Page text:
I recently attended an event where a presenter relayed a conversation he’d had about leadership. He was in Aman, Jordan where he was invited to meet Prince Ra’ad, last heir to the throne in Iraq and cousin of the former King Hussein of Jordan. As they met at the Palatial Grounds he asked, simply to make conversation, “What is the greatest need of the hour?”
The Prince replied quickly and decisively: “Leadership and youth.” He continued, “How we lead is going to train our young people in the years to come. And we better lead with nobility, and dignity, and integrity or the next generation will bring havoc and destruction.”
The Prince’s answer has much to offer. Firstly, his simple three-word response, “leadership and youth”, contains a valuable insight that no one should diminish. Whether we examine our local surroundings or look beyond our borders, current leadership and future leadership are intimately connected. It may be easy to focus on the problems and challenges of today and ignore the implications for future generations, but the most powerful leadership must always have succession in mind. What are we leaving to those that follow after us?
And there is a second insight that is perhaps equally as important. The manner in which current generations lead forms and teaches future generations, and the Prince effectively states that leading with virtue – nobility, dignity, and integrity – is essential. Thus current leaders have a tremendous responsibility to lead in a manner that prepares, equips, and empowers virtuous leaders of the future.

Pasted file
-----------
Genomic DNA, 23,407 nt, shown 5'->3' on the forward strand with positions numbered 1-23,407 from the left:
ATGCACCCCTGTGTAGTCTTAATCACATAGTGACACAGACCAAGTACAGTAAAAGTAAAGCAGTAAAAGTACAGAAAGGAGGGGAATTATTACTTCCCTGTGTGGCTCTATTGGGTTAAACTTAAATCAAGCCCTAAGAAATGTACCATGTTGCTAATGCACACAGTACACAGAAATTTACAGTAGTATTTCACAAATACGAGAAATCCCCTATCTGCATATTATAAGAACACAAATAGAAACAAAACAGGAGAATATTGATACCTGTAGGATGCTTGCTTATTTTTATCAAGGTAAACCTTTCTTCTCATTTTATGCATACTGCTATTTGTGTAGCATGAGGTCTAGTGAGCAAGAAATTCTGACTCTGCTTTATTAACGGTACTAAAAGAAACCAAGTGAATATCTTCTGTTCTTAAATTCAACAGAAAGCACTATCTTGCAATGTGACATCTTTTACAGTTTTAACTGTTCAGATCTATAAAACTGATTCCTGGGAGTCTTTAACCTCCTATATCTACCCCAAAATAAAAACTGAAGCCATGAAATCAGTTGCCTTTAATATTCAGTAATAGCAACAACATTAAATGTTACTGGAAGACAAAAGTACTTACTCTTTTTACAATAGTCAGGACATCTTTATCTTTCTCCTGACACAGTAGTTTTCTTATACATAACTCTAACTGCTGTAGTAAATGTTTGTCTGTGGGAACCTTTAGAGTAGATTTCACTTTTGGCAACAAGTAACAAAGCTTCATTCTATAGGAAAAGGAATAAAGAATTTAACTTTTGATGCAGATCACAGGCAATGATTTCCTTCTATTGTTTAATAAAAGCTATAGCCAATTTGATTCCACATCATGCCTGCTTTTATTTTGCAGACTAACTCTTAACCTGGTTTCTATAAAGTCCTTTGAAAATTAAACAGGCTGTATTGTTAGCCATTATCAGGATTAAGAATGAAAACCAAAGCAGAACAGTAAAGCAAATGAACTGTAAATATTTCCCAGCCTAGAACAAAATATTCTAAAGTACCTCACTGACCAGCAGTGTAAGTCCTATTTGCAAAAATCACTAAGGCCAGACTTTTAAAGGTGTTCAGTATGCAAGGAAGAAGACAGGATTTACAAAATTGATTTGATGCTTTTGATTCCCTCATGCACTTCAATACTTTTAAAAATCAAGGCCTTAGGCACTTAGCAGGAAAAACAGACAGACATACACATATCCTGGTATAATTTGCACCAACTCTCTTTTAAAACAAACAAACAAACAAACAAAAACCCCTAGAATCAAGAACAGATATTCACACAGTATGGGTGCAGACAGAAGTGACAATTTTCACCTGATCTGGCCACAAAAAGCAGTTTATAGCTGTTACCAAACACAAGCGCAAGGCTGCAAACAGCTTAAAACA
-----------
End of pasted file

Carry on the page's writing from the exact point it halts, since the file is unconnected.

It’s interesting that he elaborates not on the importance of the techniques of leadership – strategic planning, change management, effective meetings, etc., – but rather the Prince points to leadership formation which is steeped in character and virtue. One can be sure that he is not ignorant of the value of the technical elements of leadership but when it comes down to matters of first importance, character and virtue are the foundation.
It reminds me of something that Canadian Governor General Georges Vanier once said: “Tell me the character of a nation’s young people, and I will tell you the future of the nation.” This statement could be applied to many settings. Tell me the character of a company’s junior staff, and I will tell you the future of the company. Tell me the character of a family’s children, and I will tell you the future of that family. And certainly, when we look at our world and our nations we see that the greatest need of the hour is the formation of character and virtue in the lives of our future leaders.
Pope Paul VI said, “Modern man listens more willingly to witnesses than to teachers, and if he does listen to teachers, it is because they are witnesses.” In order to truly leave a legacy of leadership, effective and transformative leaders need to teach character and virtue to future generations by modelling these themselves.